Last Updated on Tuesday, 18 September 2012 12:23
Last Updated on Tuesday, 18 September 2012 12:40
As we pause to honor our law enforcement officers during National Police week this may, Let us think about those who have gone before us not because they were killed on the job, but because they took their own lives because of the job. These are the ones we don't talk about or honor because their death wasn't a "Line of Duty" death. That makes it not seem so honorable. Yet their service to their communit was outstanding. Their careers were marked with commendations. They put their lives on the line every single day. Yet something troubled them deep inside. They couldn't seek help, that would make them appear weak. They couldn't tell their partners, cops just keep everything inside. Some are stronger minded than others, they can live with it, some can't.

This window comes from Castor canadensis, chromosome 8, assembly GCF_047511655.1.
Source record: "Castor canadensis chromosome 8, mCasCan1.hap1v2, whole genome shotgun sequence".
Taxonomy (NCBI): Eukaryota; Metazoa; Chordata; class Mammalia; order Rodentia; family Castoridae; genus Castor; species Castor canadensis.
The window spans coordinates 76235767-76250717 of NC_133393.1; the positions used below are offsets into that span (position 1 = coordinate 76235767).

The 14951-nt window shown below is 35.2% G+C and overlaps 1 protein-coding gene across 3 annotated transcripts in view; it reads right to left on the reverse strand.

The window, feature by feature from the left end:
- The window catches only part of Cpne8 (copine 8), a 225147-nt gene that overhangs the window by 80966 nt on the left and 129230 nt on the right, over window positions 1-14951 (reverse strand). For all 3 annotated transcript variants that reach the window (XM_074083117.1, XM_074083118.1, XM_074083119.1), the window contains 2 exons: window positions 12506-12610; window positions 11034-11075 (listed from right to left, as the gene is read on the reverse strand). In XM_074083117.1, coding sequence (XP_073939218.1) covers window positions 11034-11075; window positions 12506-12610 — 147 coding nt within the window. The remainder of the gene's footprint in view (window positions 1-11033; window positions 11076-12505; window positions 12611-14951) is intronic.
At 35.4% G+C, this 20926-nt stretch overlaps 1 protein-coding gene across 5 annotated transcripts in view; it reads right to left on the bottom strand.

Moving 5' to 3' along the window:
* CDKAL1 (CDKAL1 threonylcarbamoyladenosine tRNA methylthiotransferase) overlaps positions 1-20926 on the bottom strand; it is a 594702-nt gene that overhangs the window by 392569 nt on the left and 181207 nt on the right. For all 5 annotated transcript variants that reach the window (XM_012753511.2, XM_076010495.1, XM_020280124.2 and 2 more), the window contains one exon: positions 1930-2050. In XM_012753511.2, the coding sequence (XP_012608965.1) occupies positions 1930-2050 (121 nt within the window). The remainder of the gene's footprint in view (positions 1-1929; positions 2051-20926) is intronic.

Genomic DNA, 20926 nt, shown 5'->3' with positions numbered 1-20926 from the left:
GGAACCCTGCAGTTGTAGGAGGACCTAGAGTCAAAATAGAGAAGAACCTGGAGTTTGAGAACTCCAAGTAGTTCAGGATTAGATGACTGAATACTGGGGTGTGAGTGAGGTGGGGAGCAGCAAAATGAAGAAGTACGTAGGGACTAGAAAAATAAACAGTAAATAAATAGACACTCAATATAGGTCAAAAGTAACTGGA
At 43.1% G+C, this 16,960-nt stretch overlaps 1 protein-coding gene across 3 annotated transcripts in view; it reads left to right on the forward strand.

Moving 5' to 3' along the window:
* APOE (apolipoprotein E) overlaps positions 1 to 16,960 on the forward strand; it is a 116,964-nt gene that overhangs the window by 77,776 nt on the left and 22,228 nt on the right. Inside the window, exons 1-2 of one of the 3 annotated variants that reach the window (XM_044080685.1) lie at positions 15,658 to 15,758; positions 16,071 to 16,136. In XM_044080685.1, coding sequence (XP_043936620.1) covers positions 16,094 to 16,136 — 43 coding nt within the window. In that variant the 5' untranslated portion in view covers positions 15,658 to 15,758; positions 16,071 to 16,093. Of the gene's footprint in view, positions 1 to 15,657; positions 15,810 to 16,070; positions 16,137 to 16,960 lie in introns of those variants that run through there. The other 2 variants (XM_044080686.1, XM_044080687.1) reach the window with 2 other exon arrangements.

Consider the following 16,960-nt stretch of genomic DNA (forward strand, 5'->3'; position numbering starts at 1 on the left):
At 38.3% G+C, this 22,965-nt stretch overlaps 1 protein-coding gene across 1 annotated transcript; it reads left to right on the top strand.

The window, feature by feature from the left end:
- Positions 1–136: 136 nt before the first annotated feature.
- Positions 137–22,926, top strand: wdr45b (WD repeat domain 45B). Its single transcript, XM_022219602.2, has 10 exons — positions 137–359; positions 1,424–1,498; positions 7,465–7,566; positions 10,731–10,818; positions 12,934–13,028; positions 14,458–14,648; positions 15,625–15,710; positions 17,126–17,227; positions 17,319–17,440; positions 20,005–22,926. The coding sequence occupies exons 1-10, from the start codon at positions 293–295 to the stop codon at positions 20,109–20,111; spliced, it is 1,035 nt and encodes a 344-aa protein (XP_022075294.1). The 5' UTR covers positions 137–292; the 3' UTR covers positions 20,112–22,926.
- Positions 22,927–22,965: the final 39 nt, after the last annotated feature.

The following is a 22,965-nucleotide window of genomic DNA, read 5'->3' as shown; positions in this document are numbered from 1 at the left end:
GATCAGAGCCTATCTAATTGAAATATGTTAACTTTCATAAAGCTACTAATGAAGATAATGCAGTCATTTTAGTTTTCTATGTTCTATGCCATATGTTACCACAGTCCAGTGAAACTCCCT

We need to spend as much time and money on their mental health as we do on all the other training the rceive on a regular basis. We need to make them never fear asking for help. To never worry that their careers will be infringed upon, that someone will find out and they will be thought of as a mental case, or worse. We need to let them know we care.
SUICIDE: Not something anyone really wants to talk about. I know first hand the ramifications of this ugly word.
We want our cops to be there for us at a moments notice, night and day, no matter what.. And the ARE! But do we ever put a moments thought into what life is like for them? The reason i believe psychological counseling should be mandatory for all law enforcement officers is simple. Their daily routine consist of all the ugly horrors of life. They see it, they smell it, they breathe it. They take it with them wherever they g. They are too tough to ask for help and they dont want anyone to know that they hurt. Its too embarrassing. Historically, police officers have been ridiculed for getting help. That would make them "appear weak" . Anyway, that's what my husband told me. and "It will ruin my career".. So instead of getting help, he put a .380 to his chest and pulled the trigger.